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Five Key Skills for Successful Project Managers

Just a quick post this evening, capturing some thoughts that have been forming over the past week or so.

When evaluating people for a role as project lead or project manager (PM), what exactly does one look for? I suppose many will point to PMI certifications, adherence to principles in the PMBOK, “excellent communication skills”, and multiple, complex, high-profile, high-quality projects under their belt. But what about the intangibles – the stuff you can’t really learn from a book? I always see these attributes in the best experienced project managers – and this is what I look for when evaluating PMs just
getting their start.

  • Initiative: Do you have the audacity (let alone ability) to get things started, to break down walls, or to drive things to Done when others are dragging their heels? Stuff really happens when change happens, and organizations don’t like to change. PMs who can muster the energy to drive through this resistance often find themselves with more power than they might think.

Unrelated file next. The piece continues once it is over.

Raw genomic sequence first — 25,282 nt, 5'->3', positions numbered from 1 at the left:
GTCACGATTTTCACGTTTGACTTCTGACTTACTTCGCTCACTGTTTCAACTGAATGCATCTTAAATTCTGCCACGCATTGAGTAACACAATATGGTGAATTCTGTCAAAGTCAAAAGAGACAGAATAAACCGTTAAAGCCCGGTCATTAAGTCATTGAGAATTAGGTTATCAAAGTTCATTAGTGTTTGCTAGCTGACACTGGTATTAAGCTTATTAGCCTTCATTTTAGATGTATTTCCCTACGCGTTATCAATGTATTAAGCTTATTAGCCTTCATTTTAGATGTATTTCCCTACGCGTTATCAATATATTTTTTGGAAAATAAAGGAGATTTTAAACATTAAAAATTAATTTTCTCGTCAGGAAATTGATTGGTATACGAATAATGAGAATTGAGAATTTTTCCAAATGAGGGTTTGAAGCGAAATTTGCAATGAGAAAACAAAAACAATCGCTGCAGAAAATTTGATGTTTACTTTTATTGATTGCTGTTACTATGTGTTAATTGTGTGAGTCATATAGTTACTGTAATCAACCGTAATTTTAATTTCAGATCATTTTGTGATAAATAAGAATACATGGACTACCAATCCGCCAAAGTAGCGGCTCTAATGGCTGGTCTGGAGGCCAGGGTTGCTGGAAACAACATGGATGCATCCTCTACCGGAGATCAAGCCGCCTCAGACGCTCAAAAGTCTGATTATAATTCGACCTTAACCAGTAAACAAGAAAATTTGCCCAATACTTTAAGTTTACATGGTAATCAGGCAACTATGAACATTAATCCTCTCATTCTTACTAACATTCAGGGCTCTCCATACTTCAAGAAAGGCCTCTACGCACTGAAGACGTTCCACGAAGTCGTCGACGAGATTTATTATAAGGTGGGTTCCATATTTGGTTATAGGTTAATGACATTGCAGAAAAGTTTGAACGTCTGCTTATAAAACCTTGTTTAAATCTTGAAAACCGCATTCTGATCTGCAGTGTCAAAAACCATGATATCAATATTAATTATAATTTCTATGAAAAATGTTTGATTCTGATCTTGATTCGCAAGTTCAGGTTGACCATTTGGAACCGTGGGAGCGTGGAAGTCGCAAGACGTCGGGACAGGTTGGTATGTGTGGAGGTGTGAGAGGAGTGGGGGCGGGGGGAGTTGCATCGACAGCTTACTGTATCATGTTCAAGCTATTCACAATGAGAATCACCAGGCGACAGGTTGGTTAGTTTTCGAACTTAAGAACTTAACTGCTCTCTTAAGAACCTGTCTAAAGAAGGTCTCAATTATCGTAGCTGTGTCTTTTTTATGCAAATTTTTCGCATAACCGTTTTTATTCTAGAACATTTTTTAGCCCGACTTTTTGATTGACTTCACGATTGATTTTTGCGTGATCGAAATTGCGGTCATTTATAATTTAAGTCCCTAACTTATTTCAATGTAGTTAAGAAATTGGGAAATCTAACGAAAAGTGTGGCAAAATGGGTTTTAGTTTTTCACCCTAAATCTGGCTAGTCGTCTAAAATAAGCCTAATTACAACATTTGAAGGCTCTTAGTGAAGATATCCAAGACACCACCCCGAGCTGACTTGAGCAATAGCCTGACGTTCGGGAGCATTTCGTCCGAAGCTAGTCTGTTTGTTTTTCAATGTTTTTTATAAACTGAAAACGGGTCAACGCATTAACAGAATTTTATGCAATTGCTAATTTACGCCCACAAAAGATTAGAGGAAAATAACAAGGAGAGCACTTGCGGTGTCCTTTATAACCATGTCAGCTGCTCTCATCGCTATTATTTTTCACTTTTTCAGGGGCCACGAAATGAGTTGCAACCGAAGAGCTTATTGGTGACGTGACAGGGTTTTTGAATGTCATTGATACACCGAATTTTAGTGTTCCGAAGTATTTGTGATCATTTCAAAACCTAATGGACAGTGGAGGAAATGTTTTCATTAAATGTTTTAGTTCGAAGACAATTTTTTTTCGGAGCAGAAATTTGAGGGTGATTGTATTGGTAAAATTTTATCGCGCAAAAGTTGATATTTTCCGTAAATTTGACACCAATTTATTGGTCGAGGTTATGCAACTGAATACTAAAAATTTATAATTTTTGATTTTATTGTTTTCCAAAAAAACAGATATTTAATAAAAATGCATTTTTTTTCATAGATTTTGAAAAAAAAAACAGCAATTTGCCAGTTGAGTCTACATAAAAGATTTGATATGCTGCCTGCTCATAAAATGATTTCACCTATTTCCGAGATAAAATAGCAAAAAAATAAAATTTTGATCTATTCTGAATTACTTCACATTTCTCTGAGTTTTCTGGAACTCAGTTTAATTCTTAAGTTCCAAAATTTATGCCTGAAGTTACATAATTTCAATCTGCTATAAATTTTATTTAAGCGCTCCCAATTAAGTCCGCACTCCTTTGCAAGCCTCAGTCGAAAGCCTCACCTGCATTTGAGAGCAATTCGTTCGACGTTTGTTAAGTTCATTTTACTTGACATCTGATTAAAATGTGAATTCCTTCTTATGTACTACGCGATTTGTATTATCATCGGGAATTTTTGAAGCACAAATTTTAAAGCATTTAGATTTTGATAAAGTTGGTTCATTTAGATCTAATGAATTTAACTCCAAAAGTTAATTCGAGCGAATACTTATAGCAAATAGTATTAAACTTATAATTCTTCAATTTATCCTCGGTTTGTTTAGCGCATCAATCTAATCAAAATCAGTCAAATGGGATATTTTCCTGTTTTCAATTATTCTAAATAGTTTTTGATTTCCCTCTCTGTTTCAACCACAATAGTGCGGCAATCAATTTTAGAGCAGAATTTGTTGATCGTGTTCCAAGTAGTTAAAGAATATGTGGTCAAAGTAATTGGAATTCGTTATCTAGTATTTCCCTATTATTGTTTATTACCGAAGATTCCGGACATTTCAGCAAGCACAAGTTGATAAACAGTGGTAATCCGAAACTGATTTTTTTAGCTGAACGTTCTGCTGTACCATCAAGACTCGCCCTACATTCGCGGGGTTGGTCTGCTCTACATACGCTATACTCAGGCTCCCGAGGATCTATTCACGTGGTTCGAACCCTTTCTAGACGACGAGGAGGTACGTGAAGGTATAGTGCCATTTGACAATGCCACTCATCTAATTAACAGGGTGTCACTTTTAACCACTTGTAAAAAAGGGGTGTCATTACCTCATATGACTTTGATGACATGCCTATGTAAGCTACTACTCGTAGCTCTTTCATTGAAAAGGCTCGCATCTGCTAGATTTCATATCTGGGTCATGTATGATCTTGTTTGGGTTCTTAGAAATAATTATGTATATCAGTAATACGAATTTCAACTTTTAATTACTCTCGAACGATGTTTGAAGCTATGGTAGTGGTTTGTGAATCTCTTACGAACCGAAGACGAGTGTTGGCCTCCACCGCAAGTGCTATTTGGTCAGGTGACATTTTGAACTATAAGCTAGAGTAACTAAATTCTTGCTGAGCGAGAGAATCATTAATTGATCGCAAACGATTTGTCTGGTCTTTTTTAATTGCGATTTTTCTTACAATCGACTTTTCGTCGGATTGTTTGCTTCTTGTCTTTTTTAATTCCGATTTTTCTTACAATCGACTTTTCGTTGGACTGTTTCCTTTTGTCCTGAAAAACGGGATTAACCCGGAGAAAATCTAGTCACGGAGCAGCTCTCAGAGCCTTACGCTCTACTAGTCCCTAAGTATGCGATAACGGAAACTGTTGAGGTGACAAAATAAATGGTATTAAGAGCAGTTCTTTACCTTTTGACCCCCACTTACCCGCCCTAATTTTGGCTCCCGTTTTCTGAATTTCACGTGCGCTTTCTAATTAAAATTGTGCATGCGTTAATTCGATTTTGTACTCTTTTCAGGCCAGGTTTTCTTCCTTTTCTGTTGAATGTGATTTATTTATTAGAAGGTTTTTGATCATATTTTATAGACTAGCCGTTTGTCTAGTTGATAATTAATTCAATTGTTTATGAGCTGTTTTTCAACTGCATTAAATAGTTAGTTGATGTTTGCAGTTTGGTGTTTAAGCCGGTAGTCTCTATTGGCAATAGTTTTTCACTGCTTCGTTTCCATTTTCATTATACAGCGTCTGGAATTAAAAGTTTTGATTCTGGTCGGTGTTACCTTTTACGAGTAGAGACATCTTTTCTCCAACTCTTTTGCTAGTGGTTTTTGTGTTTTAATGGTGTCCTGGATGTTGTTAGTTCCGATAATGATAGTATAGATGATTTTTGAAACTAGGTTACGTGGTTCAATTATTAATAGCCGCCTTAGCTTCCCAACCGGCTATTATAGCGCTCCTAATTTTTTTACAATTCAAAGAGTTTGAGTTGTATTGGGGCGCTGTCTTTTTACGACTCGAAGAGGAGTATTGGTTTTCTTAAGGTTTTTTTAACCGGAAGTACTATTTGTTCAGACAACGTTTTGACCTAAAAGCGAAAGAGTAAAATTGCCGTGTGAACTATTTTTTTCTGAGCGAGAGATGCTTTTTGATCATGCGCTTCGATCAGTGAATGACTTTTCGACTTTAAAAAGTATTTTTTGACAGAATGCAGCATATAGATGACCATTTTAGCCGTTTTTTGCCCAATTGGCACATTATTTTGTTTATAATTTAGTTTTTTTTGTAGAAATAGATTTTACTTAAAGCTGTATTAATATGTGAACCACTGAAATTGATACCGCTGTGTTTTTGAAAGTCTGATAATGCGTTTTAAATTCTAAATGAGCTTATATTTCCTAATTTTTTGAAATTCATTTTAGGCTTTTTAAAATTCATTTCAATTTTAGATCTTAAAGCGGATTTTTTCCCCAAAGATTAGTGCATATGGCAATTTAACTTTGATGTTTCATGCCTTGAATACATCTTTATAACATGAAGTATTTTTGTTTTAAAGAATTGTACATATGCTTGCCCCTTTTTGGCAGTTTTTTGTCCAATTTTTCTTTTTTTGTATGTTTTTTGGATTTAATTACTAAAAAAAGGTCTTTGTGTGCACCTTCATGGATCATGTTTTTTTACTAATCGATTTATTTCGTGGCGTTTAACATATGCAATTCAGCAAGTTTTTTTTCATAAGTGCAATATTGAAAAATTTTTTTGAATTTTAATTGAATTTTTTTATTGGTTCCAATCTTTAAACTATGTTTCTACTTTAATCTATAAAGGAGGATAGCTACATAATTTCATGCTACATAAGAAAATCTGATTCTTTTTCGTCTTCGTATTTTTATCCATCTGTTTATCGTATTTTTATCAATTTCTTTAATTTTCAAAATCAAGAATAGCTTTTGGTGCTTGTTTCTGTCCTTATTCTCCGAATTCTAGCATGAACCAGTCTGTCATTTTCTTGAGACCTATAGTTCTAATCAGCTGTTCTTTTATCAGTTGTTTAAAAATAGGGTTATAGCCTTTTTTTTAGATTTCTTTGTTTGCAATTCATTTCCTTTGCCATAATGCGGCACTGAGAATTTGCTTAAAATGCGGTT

• Abstraction: Change represents new ideas, and people often need some sort of bridge from what they understand to what is new. Effective PMs can think in abstract terms, come up with relevant, meaningful analogies (straw models, simulations, representations, yada), and draw / describe them so others can make the connection.
  • Improvisation: Even in the highly controlled, waterfall, requirements-driven projects, something will come up that requires some quick thinking. Real life isn’t documented well, and most PMs have to think on their feet when it gets close to crunch time. This is a critical thing; anyone can follow a pre-determined project plan, but the good ones can see the forest and the trees, and create a path to the desired result.
  • [Prudent] Risk Taking: Of course, there has to be a reasonable limit to the whole “let’s make it up as we go along” approach. Reckless flailing about during crunch time can do more harm then good – you need to know when it’s time to cut your losses, reconsider your approach.
  • Sense of Urgency: I cannot think of any business project I’ve ever been associated with that didn’t have some sort of time constraint. Nothing exciting ever happens when folks say “take all the time you need”.

The realisation that one is to be hanged in the morning concentrates the mind wonderfully. (Samuel Johnson)

If you are interested in getting into Project Management, and would dearly love to get better at it – study the PMBOK, learn about Agile and MS Project and Waterfall and Iterative – but by all means, work on these softer skills as well. And remember – if it was easy, you’d be doing it already.

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